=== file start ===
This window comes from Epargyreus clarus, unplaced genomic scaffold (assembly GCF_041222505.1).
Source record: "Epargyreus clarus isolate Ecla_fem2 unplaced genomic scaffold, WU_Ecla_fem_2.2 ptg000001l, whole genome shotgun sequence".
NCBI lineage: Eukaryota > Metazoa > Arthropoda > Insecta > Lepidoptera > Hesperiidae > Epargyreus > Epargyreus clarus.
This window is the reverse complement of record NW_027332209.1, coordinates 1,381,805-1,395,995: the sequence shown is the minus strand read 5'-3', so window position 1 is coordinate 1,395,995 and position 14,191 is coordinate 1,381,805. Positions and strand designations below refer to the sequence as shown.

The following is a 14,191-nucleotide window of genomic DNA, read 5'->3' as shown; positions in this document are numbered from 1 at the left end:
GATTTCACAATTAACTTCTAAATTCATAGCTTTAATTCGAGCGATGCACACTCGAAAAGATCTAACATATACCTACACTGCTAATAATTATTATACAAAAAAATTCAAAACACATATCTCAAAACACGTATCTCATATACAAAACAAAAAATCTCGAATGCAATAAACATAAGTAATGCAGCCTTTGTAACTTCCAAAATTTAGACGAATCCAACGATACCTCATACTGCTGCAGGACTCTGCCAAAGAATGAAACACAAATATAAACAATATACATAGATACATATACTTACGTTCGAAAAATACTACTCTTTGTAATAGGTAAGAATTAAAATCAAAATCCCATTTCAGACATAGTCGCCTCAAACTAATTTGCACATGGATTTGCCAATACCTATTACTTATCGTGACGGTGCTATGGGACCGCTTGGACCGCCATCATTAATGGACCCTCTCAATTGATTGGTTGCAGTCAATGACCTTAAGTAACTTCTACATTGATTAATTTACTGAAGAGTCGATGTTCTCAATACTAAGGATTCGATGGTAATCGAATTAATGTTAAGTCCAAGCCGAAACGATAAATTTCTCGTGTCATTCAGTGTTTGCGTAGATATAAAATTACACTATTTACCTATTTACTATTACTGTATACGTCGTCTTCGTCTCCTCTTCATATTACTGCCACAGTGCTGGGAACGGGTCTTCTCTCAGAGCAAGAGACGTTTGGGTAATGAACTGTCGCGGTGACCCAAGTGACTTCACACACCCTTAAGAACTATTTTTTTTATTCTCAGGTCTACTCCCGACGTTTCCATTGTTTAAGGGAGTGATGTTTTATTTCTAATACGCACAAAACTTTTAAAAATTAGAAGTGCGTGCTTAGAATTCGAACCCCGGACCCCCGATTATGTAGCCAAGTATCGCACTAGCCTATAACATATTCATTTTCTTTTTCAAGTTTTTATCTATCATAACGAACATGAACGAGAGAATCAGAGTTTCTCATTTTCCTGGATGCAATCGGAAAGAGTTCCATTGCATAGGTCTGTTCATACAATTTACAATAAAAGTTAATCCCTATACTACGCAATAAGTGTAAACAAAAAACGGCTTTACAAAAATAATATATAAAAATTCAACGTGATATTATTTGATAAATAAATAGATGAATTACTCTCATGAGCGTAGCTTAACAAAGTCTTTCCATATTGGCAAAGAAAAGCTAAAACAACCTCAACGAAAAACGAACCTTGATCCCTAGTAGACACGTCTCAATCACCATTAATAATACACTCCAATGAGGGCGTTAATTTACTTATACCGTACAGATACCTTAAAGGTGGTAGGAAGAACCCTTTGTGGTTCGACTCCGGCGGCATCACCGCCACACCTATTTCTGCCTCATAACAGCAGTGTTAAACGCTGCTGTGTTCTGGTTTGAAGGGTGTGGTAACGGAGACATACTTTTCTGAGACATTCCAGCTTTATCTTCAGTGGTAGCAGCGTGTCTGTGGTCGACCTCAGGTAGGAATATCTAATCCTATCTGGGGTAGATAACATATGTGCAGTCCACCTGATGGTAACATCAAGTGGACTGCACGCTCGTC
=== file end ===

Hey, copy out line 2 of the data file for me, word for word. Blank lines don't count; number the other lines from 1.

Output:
Source record: "Epargyreus clarus isolate Ecla_fem2 unplaced genomic scaffold, WU_Ecla_fem_2.2 ptg000001l, whole genome shotgun sequence".